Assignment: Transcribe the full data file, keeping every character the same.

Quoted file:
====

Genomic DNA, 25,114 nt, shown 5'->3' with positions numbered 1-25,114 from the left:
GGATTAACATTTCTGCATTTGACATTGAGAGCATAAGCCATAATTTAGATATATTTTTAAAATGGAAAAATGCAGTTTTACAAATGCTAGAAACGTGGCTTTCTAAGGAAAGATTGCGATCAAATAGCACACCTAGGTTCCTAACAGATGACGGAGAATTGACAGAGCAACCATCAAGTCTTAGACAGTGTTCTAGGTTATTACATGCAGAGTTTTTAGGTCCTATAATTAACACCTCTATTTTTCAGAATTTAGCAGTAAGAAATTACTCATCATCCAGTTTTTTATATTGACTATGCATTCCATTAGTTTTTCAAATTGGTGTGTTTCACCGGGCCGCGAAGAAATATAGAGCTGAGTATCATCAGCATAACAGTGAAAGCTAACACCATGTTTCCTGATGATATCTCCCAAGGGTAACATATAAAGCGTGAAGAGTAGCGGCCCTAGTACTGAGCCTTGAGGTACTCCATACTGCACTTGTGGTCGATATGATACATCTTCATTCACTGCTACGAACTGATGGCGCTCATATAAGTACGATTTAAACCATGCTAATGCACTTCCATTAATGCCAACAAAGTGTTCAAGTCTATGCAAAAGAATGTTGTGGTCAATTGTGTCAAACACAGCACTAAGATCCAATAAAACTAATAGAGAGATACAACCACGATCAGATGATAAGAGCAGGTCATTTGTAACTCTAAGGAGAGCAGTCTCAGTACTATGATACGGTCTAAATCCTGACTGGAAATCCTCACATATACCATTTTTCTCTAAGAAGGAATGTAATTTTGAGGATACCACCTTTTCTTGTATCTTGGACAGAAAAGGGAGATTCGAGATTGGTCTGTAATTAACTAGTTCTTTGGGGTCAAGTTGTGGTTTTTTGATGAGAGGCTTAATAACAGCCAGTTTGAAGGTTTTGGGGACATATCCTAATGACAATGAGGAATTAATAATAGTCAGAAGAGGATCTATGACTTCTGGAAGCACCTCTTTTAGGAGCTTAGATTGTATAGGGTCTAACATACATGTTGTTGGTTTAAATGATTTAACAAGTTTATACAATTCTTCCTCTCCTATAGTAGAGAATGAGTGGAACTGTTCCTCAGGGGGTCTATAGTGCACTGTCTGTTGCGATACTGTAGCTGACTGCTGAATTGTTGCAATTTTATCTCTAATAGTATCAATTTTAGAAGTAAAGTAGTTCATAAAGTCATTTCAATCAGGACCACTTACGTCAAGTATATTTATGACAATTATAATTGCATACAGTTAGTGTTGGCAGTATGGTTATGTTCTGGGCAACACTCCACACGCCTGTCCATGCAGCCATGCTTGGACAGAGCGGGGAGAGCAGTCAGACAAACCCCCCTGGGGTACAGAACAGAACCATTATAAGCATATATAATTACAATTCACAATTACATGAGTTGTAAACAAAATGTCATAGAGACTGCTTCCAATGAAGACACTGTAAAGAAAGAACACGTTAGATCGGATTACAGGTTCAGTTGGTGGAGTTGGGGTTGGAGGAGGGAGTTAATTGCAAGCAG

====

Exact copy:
Genomic DNA, 25,114 nt, shown 5'->3' with positions numbered 1-25,114 from the left:
GGATTAACATTTCTGCATTTGACATTGAGAGCATAAGCCATAATTTAGATATATTTTTAAAATGGAAAAATGCAGTTTTACAAATGCTAGAAACGTGGCTTTCTAAGGAAAGATTGCGATCAAATAGCACACCTAGGTTCCTAACAGATGACGGAGAATTGACAGAGCAACCATCAAGTCTTAGACAGTGTTCTAGGTTATTACATGCAGAGTTTTTAGGTCCTATAATTAACACCTCTATTTTTCAGAATTTAGCAGTAAGAAATTACTCATCATCCAGTTTTTTATATTGACTATGCATTCCATTAGTTTTTCAAATTGGTGTGTTTCACCGGGCCGCGAAGAAATATAGAGCTGAGTATCATCAGCATAACAGTGAAAGCTAACACCATGTTTCCTGATGATATCTCCCAAGGGTAACATATAAAGCGTGAAGAGTAGCGGCCCTAGTACTGAGCCTTGAGGTACTCCATACTGCACTTGTGGTCGATATGATACATCTTCATTCACTGCTACGAACTGATGGCGCTCATATAAGTACGATTTAAACCATGCTAATGCACTTCCATTAATGCCAACAAAGTGTTCAAGTCTATGCAAAAGAATGTTGTGGTCAATTGTGTCAAACACAGCACTAAGATCCAATAAAACTAATAGAGAGATACAACCACGATCAGATGATAAGAGCAGGTCATTTGTAACTCTAAGGAGAGCAGTCTCAGTACTATGATACGGTCTAAATCCTGACTGGAAATCCTCACATATACCATTTTTCTCTAAGAAGGAATGTAATTTTGAGGATACCACCTTTTCTTGTATCTTGGACAGAAAAGGGAGATTCGAGATTGGTCTGTAATTAACTAGTTCTTTGGGGTCAAGTTGTGGTTTTTTGATGAGAGGCTTAATAACAGCCAGTTTGAAGGTTTTGGGGACATATCCTAATGACAATGAGGAATTAATAATAGTCAGAAGAGGATCTATGACTTCTGGAAGCACCTCTTTTAGGAGCTTAGATTGTATAGGGTCTAACATACATGTTGTTGGTTTAAATGATTTAACAAGTTTATACAATTCTTCCTCTCCTATAGTAGAGAATGAGTGGAACTGTTCCTCAGGGGGTCTATAGTGCACTGTCTGTTGCGATACTGTAGCTGACTGCTGAATTGTTGCAATTTTATCTCTAATAGTATCAATTTTAGAAGTAAAGTAGTTCATAAAGTCATTTCAATCAGGACCACTTACGTCAAGTATATTTATGACAATTATAATTGCATACAGTTAGTGTTGGCAGTATGGTTATGTTCTGGGCAACACTCCACACGCCTGTCCATGCAGCCATGCTTGGACAGAGCGGGGAGAGCAGTCAGACAAACCCCCCTGGGGTACAGAACAGAACCATTATAAGCATATATAATTACAATTCACAATTACATGAGTTGTAAACAAAATGTCATAGAGACTGCTTCCAATGAAGACACTGTAAAGAAAGAACACGTTAGATCGGATTACAGGTTCAGTTGGTGGAGTTGGGGTTGGAGGAGGGAGTTAATTGCAAGCAG